Architectural standards for removing barriers
In identifying and removing barriers, you should use the ADA Standards for Accessible Design as a guide. If compliance with these standards is not readily achievable, you should take other readily achievable measures, as long as they are safe. Businesses are not expected to compromise legitimate safety requirements when determining how to remove or correct a particular barrier.
Difference between "barrier removal" and "alterations"
Removing barriers is an ongoing obligation that is not tied to renovations, capital improvements, or alterations. From the ADA's perspective, if a business has physical barriers that can easily be removed or corrected, the business should go ahead and remove them.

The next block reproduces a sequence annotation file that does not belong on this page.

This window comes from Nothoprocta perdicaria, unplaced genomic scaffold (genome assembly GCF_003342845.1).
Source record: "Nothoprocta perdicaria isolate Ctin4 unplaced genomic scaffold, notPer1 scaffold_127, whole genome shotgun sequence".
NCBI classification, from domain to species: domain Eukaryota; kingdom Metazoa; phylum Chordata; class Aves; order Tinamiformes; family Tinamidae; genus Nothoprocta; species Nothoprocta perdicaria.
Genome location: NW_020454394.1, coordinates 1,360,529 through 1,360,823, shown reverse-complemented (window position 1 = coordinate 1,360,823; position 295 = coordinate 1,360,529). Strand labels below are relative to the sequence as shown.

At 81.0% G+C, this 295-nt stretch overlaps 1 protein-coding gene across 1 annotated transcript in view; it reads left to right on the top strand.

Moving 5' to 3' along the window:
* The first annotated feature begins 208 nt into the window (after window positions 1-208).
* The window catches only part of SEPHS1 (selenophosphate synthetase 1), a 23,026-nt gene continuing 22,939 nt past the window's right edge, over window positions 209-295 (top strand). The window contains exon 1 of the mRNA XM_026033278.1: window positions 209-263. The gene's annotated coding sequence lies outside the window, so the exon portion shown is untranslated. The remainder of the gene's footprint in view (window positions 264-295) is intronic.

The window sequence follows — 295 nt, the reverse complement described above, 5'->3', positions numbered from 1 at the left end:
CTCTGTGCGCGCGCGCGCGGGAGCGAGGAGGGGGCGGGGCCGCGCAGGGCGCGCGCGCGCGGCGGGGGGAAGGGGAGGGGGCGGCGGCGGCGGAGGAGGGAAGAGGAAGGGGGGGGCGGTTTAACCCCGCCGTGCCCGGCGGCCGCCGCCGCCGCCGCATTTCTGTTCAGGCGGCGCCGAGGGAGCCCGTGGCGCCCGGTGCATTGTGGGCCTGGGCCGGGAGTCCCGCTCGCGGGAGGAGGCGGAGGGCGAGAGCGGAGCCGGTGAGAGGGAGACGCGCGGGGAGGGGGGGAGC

The rules for alterations (discussed in lesson 3) apply when a business is making physical changes or improvements to its place of business. From the ADA's perspective, when a business decides to modify, alter, or change an element or space that affects the accessibility or usability of a facility, that activity creates an opportunity - and an obligation - to comply fully with the ADA Standards for Accessible Design.
A workman is installing a grab bar beside a toilet.
Lesson 8 discusses tax incentives for businesses that improve the accessibility of their facilities.